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Participant information for the 'High urate levels in the transition to gout' research study

Locality: University of Otago, Christchurch
Ethics committee ref.: MEC/05/10/130
Lead investigator: Professor Lisa Stamp
Contact phone number: +64 3 364 0253

You are invited to take part in a study assessing risk factors for developing gout in people with high urate levels.

  • Whether or not you take part is your choice.
  • If you don’t want to take part, you don’t have to give a reason, and it won’t affect the care you receive.
  • If you do want to take part now, but change your mind later, you can pull out of the study at any time.

This Participant Information Sheet will help you decide if you’d like to take part. It sets out why we are doing the study, what your participation would involve, what the benefits and risks to you might be, and what would happen after the study ends.

We will go through this information with you and answer any questions you may have. You do not have to decide today whether or not you will participate in this study. Before you decide you may want to talk about the study with other people, such as family, whānau, friends, or healthcare providers. Feel free to do this.

If you agree to take part in this study, you will be asked to sign the Consent Forms at the end of this document. You will be given a copy of both the Participant Information Sheet and the Consent Forms to keep.

This document is ten pages long, including the Consent Forms. Please make sure you have read and understood all the pages.

What is the purpose of the study?

Gout is caused by the formation of urate crystals in the joints which can cause pain, swelling and damage of the joints. High urate levels are the leading cause of gout, but not everyone with high urate levels will develop gout. Studies have shown that some people with high urate levels have urate crystals in their joints on ultrasound imaging, even though they do not have gout. It is currently unclear why some people with high urate levels develop gout and others do not.

This is a long term study of people with high urate levels which will help us understand which factors, including urate crystals on ultrasound imaging, can predict the development of gout. This will be a big step towards better understanding the cause of gout and might help to come up with a way to prevent the development of gout. Currently there is no recommended treatment for people with high urate levels as many do not go on to develop gout. It’s possible that by identifying factors which cause gout, this study may help us to develop and implement early management strategies in people with high urate levels who are at a high risk of getting gout. This has the potential to reduce the rising global prevalence of gout.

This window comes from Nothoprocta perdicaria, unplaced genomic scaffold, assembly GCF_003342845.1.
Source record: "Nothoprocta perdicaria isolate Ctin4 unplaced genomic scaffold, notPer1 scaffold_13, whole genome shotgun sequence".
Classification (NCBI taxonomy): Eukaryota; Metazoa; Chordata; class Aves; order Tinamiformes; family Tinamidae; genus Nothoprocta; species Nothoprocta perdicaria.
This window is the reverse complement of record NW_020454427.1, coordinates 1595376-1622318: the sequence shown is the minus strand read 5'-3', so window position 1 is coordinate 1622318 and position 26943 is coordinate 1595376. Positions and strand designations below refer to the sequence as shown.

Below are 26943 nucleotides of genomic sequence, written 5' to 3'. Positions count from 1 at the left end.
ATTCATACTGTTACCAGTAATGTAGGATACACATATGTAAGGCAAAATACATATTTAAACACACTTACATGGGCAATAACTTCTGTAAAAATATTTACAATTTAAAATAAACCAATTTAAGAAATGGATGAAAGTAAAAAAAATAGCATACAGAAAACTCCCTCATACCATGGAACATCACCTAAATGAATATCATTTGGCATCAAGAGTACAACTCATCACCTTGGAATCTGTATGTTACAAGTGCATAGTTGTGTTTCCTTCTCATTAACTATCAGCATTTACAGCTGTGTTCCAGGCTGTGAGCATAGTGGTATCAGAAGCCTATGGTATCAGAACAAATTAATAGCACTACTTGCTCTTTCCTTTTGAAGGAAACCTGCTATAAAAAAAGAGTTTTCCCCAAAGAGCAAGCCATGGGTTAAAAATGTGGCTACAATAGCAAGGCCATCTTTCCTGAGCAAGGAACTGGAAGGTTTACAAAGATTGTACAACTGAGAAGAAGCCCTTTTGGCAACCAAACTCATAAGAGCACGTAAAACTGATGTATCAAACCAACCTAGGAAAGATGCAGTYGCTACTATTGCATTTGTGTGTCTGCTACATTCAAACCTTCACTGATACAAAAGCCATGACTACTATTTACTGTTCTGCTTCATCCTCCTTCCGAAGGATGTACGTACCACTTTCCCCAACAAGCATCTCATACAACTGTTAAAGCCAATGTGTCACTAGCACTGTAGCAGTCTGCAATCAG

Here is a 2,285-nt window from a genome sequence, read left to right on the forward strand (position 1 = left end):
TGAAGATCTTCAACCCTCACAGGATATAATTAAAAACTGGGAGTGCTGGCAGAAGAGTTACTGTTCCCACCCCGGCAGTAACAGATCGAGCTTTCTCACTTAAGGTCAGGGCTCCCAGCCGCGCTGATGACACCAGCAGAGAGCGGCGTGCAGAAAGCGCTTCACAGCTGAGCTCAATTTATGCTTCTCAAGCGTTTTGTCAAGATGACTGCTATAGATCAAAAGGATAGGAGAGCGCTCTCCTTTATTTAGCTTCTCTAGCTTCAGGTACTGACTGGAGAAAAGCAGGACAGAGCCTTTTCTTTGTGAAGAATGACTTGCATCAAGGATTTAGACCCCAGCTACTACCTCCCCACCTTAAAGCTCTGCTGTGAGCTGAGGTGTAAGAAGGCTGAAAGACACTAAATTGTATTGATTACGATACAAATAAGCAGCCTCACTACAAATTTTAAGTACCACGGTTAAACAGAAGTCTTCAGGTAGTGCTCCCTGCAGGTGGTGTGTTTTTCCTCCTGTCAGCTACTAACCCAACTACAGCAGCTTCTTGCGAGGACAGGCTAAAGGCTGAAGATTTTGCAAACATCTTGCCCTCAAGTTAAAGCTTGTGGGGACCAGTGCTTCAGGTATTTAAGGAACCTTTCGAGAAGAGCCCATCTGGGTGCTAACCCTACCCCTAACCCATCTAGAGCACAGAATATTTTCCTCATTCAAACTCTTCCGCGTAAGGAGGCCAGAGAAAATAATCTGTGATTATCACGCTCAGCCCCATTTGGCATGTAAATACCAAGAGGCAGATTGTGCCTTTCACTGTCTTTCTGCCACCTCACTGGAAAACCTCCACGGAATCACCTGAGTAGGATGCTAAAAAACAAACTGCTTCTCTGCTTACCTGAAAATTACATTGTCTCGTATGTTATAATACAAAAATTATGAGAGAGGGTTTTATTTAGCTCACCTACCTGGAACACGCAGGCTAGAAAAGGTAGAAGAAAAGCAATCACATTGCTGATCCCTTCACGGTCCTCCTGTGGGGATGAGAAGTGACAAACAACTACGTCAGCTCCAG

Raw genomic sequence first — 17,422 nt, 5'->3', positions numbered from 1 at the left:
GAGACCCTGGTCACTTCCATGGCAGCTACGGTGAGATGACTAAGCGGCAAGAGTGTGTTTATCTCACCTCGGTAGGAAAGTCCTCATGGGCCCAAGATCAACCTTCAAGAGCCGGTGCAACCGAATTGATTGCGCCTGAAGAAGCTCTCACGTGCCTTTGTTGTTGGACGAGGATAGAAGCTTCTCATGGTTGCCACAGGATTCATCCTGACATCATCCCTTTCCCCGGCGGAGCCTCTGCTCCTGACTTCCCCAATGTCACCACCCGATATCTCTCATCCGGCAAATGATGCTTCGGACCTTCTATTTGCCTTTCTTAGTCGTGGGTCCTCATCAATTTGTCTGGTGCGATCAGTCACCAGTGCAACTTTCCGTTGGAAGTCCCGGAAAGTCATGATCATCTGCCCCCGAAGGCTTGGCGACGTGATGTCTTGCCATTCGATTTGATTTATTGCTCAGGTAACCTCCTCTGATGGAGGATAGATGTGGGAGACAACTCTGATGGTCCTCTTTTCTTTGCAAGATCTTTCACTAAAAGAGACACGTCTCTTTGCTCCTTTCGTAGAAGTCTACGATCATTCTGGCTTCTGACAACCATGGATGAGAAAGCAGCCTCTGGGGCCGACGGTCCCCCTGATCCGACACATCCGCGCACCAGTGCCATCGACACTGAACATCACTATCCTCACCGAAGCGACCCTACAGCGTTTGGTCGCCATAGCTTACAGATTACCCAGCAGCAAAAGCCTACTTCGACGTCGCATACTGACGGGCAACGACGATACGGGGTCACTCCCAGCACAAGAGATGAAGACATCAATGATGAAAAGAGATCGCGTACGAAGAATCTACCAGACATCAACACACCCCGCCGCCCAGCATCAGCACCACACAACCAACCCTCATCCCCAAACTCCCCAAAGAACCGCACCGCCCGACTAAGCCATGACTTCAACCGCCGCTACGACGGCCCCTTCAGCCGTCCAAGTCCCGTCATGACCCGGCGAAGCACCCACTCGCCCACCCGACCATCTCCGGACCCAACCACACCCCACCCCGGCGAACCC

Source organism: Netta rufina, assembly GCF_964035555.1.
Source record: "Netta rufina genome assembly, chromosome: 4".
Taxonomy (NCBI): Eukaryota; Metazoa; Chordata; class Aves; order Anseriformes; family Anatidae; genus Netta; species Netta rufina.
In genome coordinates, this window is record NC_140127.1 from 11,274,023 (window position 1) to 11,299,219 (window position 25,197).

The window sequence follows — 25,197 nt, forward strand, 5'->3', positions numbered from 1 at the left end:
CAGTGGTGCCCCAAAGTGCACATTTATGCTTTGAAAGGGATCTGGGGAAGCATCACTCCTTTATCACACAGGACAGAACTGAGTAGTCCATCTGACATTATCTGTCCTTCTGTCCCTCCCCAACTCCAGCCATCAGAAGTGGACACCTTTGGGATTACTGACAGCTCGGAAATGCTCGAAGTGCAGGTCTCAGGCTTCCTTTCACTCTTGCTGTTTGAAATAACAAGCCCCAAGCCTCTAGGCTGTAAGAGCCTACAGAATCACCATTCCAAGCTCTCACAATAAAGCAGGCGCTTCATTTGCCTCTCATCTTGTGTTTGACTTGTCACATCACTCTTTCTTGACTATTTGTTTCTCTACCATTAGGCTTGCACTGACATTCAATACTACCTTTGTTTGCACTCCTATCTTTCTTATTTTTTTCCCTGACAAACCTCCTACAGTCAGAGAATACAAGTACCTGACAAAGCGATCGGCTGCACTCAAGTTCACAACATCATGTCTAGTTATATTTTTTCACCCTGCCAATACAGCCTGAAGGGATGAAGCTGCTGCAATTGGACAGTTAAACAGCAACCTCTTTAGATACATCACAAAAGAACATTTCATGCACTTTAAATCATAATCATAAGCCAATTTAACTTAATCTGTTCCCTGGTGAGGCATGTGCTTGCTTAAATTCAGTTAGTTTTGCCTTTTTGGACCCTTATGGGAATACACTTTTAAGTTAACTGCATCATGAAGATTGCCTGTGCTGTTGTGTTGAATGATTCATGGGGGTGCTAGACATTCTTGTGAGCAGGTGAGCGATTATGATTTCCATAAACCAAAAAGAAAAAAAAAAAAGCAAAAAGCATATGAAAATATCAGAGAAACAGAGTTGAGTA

This study will be led from Auckland, and will be undertaken internationally with New Zealand study sites in Auckland, Wellington and Christchurch. This study is part of an international collaboration with researchers in the UK, America and Asia with the aim of recruiting over 900 participants world-wide. If you have any queries regarding this study you are welcome to contact Professor Nicola Dalbeth, University of Auckland, Department of Medicine, phone (09) 373 7599 extn 86138.

This study has been approved by the Health and Disability Ethics Committee.

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What will my participation in the study involve?

You have been invited to participate in this study because you have high urate levels but have not had any previous symptoms of gout. To participate in this study you must be aged between 18 and 80 years at the time of enrolment. Unfortunately we cannot include people with end- stage kidney disease who are on renal replacement therapy, those who have serious health issues, or those who plan to shift out of the area in the next 5 years.